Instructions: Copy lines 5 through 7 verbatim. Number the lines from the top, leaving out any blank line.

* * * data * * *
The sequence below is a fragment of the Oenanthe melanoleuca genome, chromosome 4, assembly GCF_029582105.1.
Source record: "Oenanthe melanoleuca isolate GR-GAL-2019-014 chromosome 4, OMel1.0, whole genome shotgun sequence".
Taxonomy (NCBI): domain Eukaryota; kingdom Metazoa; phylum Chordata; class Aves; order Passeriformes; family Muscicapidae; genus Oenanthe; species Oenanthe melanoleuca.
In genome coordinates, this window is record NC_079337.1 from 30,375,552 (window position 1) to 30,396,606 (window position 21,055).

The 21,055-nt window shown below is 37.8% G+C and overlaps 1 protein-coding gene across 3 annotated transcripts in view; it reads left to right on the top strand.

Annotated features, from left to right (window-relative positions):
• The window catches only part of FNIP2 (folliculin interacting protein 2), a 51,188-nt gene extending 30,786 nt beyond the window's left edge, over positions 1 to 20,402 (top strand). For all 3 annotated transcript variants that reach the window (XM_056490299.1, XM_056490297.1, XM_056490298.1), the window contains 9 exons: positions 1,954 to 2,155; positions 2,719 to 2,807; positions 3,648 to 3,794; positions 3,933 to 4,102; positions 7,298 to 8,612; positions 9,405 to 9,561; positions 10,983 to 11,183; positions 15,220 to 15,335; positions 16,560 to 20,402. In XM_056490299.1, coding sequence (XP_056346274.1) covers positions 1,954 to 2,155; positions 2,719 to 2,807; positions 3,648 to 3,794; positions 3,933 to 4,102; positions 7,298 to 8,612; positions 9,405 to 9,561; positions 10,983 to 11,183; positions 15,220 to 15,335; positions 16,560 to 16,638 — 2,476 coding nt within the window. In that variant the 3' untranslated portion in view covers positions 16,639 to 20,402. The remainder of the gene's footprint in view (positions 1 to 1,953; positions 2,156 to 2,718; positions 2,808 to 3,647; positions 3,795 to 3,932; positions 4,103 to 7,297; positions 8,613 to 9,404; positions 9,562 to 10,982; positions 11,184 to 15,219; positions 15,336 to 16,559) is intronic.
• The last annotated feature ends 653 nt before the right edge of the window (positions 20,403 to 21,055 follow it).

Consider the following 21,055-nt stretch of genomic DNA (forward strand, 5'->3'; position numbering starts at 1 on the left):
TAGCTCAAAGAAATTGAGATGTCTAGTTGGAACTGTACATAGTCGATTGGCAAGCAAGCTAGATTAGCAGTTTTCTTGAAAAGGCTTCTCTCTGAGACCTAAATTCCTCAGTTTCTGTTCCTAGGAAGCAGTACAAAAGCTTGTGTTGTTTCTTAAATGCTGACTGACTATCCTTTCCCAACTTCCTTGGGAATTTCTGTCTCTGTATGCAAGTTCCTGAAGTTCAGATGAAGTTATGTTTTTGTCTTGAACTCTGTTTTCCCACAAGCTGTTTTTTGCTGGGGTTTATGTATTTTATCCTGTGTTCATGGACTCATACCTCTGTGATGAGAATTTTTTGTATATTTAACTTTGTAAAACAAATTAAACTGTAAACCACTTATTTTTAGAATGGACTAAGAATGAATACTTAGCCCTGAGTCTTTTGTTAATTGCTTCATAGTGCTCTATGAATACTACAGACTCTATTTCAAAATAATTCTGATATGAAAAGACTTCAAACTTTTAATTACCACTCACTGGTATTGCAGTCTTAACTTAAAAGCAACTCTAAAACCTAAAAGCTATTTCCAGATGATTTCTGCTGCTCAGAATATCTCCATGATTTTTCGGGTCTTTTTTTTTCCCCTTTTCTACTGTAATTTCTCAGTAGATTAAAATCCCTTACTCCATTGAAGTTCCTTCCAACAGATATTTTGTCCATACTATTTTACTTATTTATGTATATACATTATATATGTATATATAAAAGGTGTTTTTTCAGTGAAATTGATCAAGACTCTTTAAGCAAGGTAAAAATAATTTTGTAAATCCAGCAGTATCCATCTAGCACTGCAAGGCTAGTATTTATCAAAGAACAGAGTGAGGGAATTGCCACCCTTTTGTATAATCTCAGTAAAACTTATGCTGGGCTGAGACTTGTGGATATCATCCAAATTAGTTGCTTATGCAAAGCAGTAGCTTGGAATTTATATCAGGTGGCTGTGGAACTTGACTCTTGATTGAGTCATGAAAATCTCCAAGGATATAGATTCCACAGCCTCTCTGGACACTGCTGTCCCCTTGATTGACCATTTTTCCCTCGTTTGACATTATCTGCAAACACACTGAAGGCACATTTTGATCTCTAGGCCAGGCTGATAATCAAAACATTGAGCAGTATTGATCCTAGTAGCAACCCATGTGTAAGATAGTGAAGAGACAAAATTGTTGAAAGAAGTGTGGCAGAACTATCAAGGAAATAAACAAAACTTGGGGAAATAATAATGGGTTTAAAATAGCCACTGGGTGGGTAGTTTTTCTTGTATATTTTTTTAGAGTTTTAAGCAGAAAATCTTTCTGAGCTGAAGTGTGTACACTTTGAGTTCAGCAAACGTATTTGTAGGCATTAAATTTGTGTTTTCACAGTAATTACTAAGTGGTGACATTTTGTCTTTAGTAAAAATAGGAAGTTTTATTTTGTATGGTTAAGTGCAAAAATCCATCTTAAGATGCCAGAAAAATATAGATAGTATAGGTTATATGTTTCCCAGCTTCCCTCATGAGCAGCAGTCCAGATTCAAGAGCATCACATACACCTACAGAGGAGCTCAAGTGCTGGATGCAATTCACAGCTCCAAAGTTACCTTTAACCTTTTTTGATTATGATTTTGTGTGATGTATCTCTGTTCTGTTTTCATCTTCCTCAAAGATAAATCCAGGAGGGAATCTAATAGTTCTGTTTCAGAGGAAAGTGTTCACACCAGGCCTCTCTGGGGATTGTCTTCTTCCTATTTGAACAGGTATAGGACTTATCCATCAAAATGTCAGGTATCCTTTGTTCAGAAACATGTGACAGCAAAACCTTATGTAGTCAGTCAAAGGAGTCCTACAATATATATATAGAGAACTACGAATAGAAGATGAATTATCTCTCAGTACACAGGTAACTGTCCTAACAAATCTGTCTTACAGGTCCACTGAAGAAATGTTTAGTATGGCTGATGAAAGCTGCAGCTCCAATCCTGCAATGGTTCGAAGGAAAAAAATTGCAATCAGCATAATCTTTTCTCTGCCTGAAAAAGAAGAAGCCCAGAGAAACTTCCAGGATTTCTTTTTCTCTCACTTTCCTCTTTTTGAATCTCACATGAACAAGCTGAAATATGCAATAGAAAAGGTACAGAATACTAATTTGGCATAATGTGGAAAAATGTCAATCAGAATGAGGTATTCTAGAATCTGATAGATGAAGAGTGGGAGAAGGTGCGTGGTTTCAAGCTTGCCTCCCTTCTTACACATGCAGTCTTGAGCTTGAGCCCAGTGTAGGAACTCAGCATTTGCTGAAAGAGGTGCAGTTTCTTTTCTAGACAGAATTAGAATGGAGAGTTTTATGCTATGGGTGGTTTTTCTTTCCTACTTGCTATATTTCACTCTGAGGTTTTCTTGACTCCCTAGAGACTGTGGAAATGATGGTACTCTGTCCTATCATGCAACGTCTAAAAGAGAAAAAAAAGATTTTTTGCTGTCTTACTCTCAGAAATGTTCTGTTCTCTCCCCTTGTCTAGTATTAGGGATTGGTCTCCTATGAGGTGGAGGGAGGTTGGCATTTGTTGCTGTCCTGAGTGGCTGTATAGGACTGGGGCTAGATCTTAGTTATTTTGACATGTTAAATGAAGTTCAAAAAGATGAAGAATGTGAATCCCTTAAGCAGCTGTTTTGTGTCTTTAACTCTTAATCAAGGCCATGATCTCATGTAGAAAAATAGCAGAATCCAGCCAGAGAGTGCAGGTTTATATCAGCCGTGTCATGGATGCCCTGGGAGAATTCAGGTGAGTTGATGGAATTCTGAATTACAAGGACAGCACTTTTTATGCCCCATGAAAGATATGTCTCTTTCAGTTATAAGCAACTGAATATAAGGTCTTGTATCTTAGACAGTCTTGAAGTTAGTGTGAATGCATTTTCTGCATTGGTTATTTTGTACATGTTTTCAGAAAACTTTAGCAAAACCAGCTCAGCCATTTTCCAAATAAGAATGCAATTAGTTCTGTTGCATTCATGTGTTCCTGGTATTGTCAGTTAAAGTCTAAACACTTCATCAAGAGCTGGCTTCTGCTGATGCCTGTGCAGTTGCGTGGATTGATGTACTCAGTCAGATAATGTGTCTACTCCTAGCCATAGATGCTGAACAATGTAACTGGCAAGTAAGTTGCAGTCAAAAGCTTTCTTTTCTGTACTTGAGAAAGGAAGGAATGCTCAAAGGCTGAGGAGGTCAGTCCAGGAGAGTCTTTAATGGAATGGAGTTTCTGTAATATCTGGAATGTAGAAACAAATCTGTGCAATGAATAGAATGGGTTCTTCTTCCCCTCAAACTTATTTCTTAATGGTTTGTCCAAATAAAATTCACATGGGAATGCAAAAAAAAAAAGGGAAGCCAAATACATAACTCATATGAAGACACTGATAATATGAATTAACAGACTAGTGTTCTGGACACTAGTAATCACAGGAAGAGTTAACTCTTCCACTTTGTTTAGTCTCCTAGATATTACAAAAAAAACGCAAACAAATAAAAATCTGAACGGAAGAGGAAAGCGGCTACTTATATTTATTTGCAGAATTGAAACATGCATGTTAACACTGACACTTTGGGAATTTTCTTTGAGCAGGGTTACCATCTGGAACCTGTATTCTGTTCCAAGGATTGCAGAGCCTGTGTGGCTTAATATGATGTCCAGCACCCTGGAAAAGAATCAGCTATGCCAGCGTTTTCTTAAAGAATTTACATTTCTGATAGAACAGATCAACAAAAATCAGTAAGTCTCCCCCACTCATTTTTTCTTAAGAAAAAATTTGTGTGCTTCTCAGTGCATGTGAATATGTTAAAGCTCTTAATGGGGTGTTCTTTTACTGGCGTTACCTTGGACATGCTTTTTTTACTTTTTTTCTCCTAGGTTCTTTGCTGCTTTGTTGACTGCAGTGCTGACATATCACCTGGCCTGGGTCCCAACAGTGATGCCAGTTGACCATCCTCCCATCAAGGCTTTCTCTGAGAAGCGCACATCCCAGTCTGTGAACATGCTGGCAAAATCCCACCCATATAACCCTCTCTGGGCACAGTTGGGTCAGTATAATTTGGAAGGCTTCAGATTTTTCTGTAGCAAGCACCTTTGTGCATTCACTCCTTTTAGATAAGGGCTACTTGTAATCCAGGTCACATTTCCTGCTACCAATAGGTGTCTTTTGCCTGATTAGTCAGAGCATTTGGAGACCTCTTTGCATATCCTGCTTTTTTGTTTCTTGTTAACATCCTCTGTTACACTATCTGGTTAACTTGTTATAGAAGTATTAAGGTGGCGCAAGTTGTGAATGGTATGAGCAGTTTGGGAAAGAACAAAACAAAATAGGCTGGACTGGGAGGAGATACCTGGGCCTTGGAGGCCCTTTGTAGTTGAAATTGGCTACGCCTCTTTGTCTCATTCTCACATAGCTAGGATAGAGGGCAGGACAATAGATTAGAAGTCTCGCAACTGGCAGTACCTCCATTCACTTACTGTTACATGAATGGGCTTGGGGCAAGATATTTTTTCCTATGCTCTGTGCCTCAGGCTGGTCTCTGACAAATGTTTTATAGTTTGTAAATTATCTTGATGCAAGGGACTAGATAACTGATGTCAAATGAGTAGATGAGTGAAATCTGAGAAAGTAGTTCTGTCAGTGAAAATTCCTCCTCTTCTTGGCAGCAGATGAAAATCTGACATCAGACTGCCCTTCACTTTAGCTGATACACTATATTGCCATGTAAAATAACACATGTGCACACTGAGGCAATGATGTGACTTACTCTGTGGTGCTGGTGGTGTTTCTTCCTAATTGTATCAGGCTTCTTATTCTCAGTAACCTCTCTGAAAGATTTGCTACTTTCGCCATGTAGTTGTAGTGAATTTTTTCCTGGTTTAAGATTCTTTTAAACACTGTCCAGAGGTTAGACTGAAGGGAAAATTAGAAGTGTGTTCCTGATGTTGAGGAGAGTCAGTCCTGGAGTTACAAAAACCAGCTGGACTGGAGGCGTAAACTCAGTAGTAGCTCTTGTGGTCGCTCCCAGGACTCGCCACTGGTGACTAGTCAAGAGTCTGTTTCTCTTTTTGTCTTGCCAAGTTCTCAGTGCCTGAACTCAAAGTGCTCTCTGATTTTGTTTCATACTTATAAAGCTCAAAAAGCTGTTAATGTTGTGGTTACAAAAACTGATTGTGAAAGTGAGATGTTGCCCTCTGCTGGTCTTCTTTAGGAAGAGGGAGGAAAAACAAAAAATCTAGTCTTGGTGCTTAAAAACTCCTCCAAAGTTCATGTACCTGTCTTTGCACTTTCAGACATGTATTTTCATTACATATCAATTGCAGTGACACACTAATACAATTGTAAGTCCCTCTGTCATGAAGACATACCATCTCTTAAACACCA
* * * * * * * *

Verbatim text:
The 21,055-nt window shown below is 37.8% G+C and overlaps 1 protein-coding gene across 3 annotated transcripts in view; it reads left to right on the top strand.

Annotated features, from left to right (window-relative positions):
• The window catches only part of FNIP2 (folliculin interacting protein 2), a 51,188-nt gene extending 30,786 nt beyond the window's left edge, over positions 1 to 20,402 (top strand). For all 3 annotated transcript variants that reach the window (XM_056490299.1, XM_056490297.1, XM_056490298.1), the window contains 9 exons: positions 1,954 to 2,155; positions 2,719 to 2,807; positions 3,648 to 3,794; positions 3,933 to 4,102; positions 7,298 to 8,612; positions 9,405 to 9,561; positions 10,983 to 11,183; positions 15,220 to 15,335; positions 16,560 to 20,402. In XM_056490299.1, coding sequence (XP_056346274.1) covers positions 1,954 to 2,155; positions 2,719 to 2,807; positions 3,648 to 3,794; positions 3,933 to 4,102; positions 7,298 to 8,612; positions 9,405 to 9,561; positions 10,983 to 11,183; positions 15,220 to 15,335; positions 16,560 to 16,638 — 2,476 coding nt within the window. In that variant the 3' untranslated portion in view covers positions 16,639 to 20,402. The remainder of the gene's footprint in view (positions 1 to 1,953; positions 2,156 to 2,718; positions 2,808 to 3,647; positions 3,795 to 3,932; positions 4,103 to 7,297; positions 8,613 to 9,404; positions 9,562 to 10,982; positions 11,184 to 15,219; positions 15,336 to 16,559) is intronic.